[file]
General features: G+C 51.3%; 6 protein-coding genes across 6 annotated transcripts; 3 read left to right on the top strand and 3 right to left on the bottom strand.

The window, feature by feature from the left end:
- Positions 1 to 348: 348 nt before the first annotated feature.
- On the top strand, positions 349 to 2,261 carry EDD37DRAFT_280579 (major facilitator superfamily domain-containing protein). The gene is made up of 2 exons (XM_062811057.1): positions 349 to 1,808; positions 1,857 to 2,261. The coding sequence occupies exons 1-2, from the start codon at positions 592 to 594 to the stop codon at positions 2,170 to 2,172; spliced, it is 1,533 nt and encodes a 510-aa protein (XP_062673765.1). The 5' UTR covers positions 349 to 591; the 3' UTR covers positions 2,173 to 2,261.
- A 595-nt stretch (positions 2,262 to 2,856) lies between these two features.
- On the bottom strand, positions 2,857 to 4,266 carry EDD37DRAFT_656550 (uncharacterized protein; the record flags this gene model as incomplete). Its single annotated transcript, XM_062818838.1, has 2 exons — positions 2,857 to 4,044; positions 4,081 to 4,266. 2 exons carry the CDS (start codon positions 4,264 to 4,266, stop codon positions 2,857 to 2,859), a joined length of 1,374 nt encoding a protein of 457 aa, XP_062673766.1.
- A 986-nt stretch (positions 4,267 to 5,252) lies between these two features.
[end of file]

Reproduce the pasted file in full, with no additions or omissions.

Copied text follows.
General features: G+C 51.3%; 6 protein-coding genes across 6 annotated transcripts; 3 read left to right on the top strand and 3 right to left on the bottom strand.

The window, feature by feature from the left end:
- Positions 1 to 348: 348 nt before the first annotated feature.
- On the top strand, positions 349 to 2,261 carry EDD37DRAFT_280579 (major facilitator superfamily domain-containing protein). The gene is made up of 2 exons (XM_062811057.1): positions 349 to 1,808; positions 1,857 to 2,261. The coding sequence occupies exons 1-2, from the start codon at positions 592 to 594 to the stop codon at positions 2,170 to 2,172; spliced, it is 1,533 nt and encodes a 510-aa protein (XP_062673765.1). The 5' UTR covers positions 349 to 591; the 3' UTR covers positions 2,173 to 2,261.
- A 595-nt stretch (positions 2,262 to 2,856) lies between these two features.
- On the bottom strand, positions 2,857 to 4,266 carry EDD37DRAFT_656550 (uncharacterized protein; the record flags this gene model as incomplete). Its single annotated transcript, XM_062818838.1, has 2 exons — positions 2,857 to 4,044; positions 4,081 to 4,266. 2 exons carry the CDS (start codon positions 4,264 to 4,266, stop codon positions 2,857 to 2,859), a joined length of 1,374 nt encoding a protein of 457 aa, XP_062673766.1.
- A 986-nt stretch (positions 4,267 to 5,252) lies between these two features.